FAQ: Who Can Help Me?
El inglés es el idioma de control de esta página. En la medida en que haya algún conflicto entre la traducción al inglés y la traducción, el inglés prevalece.
Al hacer clic en el enlace de traducción se activa un servicio de traducción gratuito para convertir la página al español. Al igual que con cualquier traducción por Internet, la conversión no es sensible al contexto y puede que no traduzca el texto en su significado original. NC State Extension no garantiza la exactitud del texto traducido. Por favor, tenga en cuenta que algunas aplicaciones y/o servicios pueden no funcionar como se espera cuando se traducen.
English is the controlling language of this page. To the extent there is any conflict between the English text and the translation, English controls.
Clicking on the translation link activates a free translation service to convert the page to Spanish. As with any Internet translation, the conversion is not context-sensitive and may not translate the text to its original meaning. NC State Extension does not guarantee the accuracy of the translated text. Please note that some applications and/or services may not function as expected when translated.Collapse ▲
In an effort to answer your questions in a timely manner, I have decided to post a Frequently Asked Question Section. Before calling or emailing me, please check to see if your question has already been posted here. I apologize that this is rather impersonal, but I can’t even begin to answer all the emails and phone calls I receive now. Since I also need to leave time to do research, write, and speak, I hope you find this a useful alternative.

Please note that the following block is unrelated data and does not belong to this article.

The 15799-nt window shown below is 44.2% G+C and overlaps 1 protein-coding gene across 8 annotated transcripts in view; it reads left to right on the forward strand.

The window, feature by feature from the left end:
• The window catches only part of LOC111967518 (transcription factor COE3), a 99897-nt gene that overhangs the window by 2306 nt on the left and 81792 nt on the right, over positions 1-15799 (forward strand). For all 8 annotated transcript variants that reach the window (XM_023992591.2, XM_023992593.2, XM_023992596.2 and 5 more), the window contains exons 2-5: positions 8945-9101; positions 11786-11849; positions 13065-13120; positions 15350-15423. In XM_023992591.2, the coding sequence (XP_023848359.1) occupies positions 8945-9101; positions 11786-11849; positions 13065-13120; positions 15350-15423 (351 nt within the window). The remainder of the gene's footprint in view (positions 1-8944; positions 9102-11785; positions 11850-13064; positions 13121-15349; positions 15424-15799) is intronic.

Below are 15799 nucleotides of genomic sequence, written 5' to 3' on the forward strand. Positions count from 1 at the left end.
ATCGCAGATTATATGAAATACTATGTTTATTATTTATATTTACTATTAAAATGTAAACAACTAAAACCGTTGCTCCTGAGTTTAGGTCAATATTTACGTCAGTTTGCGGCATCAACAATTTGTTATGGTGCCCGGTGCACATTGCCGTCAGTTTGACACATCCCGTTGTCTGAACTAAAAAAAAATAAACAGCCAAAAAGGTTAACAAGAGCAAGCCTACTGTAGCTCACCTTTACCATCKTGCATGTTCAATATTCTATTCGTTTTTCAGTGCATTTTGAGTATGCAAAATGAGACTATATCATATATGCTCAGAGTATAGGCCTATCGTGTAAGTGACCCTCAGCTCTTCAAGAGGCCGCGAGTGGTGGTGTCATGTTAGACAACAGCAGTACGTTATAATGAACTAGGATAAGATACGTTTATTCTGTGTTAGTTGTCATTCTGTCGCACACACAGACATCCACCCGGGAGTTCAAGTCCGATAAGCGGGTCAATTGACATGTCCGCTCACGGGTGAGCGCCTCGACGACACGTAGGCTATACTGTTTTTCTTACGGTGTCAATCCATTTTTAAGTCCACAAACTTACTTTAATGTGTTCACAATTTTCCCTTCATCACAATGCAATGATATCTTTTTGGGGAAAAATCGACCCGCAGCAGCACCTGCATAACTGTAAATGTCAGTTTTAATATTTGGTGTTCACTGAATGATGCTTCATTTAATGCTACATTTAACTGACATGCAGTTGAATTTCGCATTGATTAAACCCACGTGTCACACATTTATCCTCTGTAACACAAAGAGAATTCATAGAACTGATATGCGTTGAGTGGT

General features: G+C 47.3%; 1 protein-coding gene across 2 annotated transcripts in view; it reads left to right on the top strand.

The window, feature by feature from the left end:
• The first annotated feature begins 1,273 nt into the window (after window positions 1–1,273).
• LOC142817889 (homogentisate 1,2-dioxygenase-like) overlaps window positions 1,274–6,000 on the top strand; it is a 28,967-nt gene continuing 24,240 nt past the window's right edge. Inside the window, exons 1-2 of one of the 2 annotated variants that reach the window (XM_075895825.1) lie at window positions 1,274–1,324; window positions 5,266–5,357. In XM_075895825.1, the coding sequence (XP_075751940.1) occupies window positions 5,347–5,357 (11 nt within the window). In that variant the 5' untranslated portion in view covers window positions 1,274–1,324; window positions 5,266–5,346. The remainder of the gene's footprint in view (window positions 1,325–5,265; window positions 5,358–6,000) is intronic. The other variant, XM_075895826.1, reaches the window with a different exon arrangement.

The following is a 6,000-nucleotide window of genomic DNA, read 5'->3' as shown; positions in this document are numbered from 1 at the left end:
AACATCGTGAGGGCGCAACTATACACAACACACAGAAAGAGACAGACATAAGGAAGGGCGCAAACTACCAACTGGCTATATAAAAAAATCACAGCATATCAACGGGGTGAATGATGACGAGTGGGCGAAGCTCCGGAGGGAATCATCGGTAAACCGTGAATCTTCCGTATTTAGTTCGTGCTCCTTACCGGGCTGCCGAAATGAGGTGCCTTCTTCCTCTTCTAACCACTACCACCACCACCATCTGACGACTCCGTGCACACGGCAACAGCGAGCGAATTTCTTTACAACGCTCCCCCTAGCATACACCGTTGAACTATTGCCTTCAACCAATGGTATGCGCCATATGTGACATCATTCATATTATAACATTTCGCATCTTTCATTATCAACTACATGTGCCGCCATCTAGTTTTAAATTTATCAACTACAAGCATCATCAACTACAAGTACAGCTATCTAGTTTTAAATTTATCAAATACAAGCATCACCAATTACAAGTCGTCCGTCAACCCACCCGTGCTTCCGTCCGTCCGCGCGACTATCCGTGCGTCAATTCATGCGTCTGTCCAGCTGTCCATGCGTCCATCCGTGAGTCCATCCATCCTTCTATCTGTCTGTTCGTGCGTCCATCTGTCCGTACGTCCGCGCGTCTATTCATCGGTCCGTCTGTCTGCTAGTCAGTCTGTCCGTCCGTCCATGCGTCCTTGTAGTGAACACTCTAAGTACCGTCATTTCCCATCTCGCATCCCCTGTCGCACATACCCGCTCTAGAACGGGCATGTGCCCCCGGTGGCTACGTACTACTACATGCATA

Q: Individual Assistance. Do you schedule individual appointments with growers?
A: I rarely do individual appointments, although I organize and speak at workshops and conferences all across the state and region. My job as a statewide specialist is to conduct research in my subject area (organics, medicinal herbs, mushrooms, hemp, and specialty crops), create extension/outreach materials (websites, publications, and presentations) based on that research, and then train extension agents on those topics to serve the farmers directly. We are very fortunate in North Carolina to have a strong county extension system. Every county has an office with at least one agent responsible for the crop areas I cover. I suggest that you contact your local extension office and schedule an appointment to visit with your agent. Also, check the Extension Calendar of Events to find out about conferences and workshops in your area that might be of interest.
Q: Small Farm Start-Up. I am interested in starting a small farm and growing some specialty crops such as herbs and hops. Where can I get information on the business aspects of starting a small farm? And are there any organizations that offer grants for new projects like this? Also, is there someone locally who can help me?
A: Here is a good USDA Rural Information Center website for information on starting a small farm and getting funding, grants and loans.
For small grants in North Carolina, I suggest that you look at the RAFI (Rural Advancement Foundation International) and WNC Ag Options websites. They have programs that awards small grants for farmers.
Another opportunity is the Southern SARE grant program.
Your best local sources for help with your farming efforts include your county extension office and farm service agency. These two web pages will let you find the offices in your county:
Jeanine Davis, NC Alternative Crops and Organics Program, Department of Horticultural Science, NC State University (updated 12/1/2021).